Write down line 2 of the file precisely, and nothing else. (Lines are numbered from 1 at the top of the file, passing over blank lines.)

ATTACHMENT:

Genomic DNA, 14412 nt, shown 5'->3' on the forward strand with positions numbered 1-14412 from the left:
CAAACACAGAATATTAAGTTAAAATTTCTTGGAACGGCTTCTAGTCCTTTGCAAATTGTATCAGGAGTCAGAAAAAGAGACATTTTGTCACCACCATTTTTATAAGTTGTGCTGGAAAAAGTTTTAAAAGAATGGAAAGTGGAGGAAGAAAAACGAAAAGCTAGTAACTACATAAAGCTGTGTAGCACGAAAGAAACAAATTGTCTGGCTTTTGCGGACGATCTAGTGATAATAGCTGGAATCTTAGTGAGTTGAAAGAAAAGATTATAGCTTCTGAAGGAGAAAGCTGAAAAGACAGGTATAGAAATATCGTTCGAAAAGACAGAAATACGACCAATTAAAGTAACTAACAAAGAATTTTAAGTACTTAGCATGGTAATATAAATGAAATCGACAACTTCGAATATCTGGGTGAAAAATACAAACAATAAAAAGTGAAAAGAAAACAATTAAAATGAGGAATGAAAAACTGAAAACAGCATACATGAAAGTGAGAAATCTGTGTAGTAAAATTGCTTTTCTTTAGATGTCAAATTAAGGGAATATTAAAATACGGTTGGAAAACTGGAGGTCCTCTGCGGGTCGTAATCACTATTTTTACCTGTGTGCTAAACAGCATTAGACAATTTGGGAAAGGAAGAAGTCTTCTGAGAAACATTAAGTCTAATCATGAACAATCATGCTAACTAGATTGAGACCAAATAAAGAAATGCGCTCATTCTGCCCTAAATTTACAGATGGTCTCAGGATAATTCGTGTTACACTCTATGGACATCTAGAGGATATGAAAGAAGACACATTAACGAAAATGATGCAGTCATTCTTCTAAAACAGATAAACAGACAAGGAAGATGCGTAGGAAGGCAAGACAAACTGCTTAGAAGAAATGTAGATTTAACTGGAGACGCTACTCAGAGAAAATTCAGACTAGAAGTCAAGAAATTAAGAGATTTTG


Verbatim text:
CAAACACAGAATATTAAGTTAAAATTTCTTGGAACGGCTTCTAGTCCTTTGCAAATTGTATCAGGAGTCAGAAAAAGAGACATTTTGTCACCACCATTTTTATAAGTTGTGCTGGAAAAAGTTTTAAAAGAATGGAAAGTGGAGGAAGAAAAACGAAAAGCTAGTAACTACATAAAGCTGTGTAGCACGAAAGAAACAAATTGTCTGGCTTTTGCGGACGATCTAGTGATAATAGCTGGAATCTTAGTGAGTTGAAAGAAAAGATTATAGCTTCTGAAGGAGAAAGCTGAAAAGACAGGTATAGAAATATCGTTCGAAAAGACAGAAATACGACCAATTAAAGTAACTAACAAAGAATTTTAAGTACTTAGCATGGTAATATAAATGAAATCGACAACTTCGAATATCTGGGTGAAAAATACAAACAATAAAAAGTGAAAAGAAAACAATTAAAATGAGGAATGAAAAACTGAAAACAGCATACATGAAAGTGAGAAATCTGTGTAGTAAAATTGCTTTTCTTTAGATGTCAAATTAAGGGAATATTAAAATACGGTTGGAAAACTGGAGGTCCTCTGCGGGTCGTAATCACTATTTTTACCTGTGTGCTAAACAGCATTAGACAATTTGGGAAAGGAAGAAGTCTTCTGAGAAACATTAAGTCTAATCATGAACAATCATGCTAACTAGATTGAGACCAAATAAAGAAATGCGCTCATTCTGCCCTAAATTTACAGATGGTCTCAGGATAATTCGTGTTACACTCTATGGACATCTAGAGGATATGAAAGAAGACACATTAACGAAAATGATGCAGTCATTCTTCTAAAACAGATAAACAGACAAGGAAGATGCGTAGGAAGGCAAGACAAACTGCTTAGAAGAAATGTAGATTTAACTGGAGACGCTACTCAGAGAAAATTCAGACTAGAAGTCAAGAAATTAAGAGATTTTG